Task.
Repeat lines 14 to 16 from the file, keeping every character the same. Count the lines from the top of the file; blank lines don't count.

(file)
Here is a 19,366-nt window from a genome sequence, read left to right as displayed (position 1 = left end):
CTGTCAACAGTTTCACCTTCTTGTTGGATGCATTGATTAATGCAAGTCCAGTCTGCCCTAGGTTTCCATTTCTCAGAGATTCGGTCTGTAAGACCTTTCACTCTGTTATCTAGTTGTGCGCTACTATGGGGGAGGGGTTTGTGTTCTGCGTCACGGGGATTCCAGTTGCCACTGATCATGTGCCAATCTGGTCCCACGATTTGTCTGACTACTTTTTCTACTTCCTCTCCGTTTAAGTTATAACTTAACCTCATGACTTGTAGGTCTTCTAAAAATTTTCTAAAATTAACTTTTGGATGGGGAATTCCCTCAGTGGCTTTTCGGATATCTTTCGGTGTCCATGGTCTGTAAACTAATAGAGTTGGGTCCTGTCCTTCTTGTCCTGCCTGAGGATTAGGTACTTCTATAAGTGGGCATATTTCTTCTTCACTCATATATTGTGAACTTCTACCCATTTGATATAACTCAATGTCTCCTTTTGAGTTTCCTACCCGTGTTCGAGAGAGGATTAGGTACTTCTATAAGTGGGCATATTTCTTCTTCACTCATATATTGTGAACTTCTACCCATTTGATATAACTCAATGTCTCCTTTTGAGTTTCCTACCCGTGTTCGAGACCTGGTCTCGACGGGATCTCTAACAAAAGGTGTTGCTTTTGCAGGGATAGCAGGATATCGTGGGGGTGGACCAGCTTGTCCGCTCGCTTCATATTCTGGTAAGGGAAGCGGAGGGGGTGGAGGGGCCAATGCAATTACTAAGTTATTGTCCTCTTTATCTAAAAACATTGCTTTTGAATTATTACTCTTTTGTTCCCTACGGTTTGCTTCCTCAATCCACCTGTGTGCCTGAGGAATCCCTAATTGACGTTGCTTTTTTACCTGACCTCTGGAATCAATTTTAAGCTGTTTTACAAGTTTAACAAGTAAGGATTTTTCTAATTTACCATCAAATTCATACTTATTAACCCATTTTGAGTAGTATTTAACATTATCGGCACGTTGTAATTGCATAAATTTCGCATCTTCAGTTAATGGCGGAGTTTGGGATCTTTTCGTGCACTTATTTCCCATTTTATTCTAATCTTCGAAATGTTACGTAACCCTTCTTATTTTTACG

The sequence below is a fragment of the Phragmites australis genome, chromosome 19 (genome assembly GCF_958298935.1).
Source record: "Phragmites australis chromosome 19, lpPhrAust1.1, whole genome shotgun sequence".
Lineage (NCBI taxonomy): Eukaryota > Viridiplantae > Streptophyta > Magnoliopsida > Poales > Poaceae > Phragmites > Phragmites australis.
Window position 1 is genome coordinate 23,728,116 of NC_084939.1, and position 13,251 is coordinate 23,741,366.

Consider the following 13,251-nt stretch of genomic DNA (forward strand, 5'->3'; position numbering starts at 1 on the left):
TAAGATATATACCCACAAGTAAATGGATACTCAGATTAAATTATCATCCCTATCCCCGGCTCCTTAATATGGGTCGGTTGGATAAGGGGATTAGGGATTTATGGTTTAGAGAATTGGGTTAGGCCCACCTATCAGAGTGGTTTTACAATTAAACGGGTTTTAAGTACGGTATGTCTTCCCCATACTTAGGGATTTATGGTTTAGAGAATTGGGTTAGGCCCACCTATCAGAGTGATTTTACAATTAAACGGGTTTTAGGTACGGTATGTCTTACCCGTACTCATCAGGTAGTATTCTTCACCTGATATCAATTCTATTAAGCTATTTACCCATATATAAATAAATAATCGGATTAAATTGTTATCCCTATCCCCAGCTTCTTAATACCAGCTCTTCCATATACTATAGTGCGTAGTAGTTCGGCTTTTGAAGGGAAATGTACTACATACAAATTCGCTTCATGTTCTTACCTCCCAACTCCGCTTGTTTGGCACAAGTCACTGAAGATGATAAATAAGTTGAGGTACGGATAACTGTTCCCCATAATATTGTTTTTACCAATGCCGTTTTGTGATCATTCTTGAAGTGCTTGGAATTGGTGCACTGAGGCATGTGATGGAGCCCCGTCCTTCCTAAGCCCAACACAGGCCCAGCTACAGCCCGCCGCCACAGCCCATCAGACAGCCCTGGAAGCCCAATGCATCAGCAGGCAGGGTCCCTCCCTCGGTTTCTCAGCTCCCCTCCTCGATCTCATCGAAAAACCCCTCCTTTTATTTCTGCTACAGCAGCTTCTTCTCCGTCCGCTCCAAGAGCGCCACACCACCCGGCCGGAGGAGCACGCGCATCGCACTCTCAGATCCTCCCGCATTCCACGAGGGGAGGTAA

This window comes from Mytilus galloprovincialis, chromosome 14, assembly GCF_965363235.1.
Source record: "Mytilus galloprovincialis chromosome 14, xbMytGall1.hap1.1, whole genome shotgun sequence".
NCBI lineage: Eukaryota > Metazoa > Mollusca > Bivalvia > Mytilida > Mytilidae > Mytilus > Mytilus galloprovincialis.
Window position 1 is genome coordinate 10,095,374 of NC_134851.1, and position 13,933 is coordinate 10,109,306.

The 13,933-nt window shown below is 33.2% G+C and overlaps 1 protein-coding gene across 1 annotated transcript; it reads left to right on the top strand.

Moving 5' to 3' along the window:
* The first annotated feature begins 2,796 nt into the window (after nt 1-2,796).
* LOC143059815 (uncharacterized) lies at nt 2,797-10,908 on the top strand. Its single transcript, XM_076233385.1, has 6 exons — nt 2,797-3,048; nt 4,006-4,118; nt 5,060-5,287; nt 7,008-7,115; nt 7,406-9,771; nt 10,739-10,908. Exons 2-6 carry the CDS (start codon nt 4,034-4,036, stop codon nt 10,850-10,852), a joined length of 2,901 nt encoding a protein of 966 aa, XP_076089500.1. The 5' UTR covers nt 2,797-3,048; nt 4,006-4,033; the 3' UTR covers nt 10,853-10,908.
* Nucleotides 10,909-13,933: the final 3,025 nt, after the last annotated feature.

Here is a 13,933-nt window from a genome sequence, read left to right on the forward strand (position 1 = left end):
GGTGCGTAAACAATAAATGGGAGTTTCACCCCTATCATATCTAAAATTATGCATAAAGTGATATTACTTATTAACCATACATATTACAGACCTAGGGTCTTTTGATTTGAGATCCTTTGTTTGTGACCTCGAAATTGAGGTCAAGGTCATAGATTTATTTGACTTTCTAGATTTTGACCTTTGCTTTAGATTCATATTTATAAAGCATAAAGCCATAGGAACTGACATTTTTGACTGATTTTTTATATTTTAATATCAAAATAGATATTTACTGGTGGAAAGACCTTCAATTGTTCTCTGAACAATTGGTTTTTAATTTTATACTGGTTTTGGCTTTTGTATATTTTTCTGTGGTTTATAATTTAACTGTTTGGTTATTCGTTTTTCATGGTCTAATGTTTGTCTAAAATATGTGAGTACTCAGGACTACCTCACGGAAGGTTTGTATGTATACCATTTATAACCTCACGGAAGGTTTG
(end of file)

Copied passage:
Moving 5' to 3' along the window:
* The first annotated feature begins 2,796 nt into the window (after nt 1-2,796).
* LOC143059815 (uncharacterized) lies at nt 2,797-10,908 on the top strand. Its single transcript, XM_076233385.1, has 6 exons — nt 2,797-3,048; nt 4,006-4,118; nt 5,060-5,287; nt 7,008-7,115; nt 7,406-9,771; nt 10,739-10,908. Exons 2-6 carry the CDS (start codon nt 4,034-4,036, stop codon nt 10,850-10,852), a joined length of 2,901 nt encoding a protein of 966 aa, XP_076089500.1. The 5' UTR covers nt 2,797-3,048; nt 4,006-4,033; the 3' UTR covers nt 10,853-10,908.